4. Practicing Assertive Responses
•Describe your problem situation.
–Specify the “who,” “when,” “what,” “how,” the “fear,” and the “goal.”
•Develop an Assertive Response
1)Evaluate your rights within the situation.
Refer back to the Bill of Rights
2)Designate a time for discussing what you want.
Find a mutually convenient time to discuss the problem with the other person involved.
3)Address the main person involved, state the problem in terms of its consequences for you.
Don’t expect others to be mind readers. Clearly outline your point of view objectively.
4) Express your feelings about the particular situation.
–First person statements (I felt sad….) acknowledge your responsibility for your feelings while second person statements (You said….) generally accuse or judge.
5) Make your request for changing the situation.
–Use assertive nonverbal behavior.
•Establish eye contact, maintain open posture, stay calm.
–Keep request simple.
–Avoid asking for multiple things.
–Don’t apologize for your request.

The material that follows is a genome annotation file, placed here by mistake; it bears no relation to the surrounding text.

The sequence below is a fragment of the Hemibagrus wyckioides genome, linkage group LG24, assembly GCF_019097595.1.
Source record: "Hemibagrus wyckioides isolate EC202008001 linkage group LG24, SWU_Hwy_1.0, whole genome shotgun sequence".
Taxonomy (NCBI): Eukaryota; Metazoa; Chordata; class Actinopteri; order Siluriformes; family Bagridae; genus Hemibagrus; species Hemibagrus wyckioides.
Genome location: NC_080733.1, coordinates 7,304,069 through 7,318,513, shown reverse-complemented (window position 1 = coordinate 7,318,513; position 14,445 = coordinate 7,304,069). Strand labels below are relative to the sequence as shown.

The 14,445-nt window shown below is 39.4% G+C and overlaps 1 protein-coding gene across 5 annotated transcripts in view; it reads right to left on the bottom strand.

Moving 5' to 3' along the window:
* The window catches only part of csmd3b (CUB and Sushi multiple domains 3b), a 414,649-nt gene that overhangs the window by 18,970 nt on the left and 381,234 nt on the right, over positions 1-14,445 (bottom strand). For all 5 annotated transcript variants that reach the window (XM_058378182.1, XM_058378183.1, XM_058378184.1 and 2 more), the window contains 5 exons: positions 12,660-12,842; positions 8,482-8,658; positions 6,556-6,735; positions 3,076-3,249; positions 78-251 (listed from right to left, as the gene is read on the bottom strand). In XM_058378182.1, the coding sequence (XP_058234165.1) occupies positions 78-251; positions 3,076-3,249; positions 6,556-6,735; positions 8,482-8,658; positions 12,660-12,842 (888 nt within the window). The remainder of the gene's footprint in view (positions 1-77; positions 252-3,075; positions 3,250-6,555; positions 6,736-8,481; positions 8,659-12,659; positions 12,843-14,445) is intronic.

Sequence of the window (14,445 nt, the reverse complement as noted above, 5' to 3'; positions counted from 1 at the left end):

–Make requests, not demands or commands.•
6) Tell this person the consequences of gaining (or not gaining) his or her cooperation.
5. Assertiveness on the Spot
•Many daily situations arise that challenge you to be assertive spontaneously.
•Assertive on the Spot Steps:
1)Evaluate your rights.
2)Make your requests.
“I would like….”
Statement needs to be:
-Simple and to the point
-Always a request, not a demand
-Use a monotonous, non-aggressive tone if dealing with a stranger and/or adult.
3)State the problem in terms of its consequences.
4)Express your feelings.
5)State the consequences of gaining (or not gaining) cooperation.
6. Learning to Say NO
•Saying no means that you set limits on other people’s demands for your time and energy when such demands conflict with your own needs and desires. It also means you can do this without feeling guilty.
•Saying No to aggressive individuals requires making statement stronger and more emphatic:
1)Look directly in the eyes
2)Raise the level of your voice slightly
3)Assert your position: “I said no thank you.”
•Dealing with acquaintances, friends, and family sometimes requires us to give an explanation:
1)Acknowledge the other person’s request by repeating it.
2)Explain your reason for declining.
4)If appropriate, suggest an alternative proposal where both your and the other person’s needs will be met.
•Watch out for guilt.
–Might be tough at first.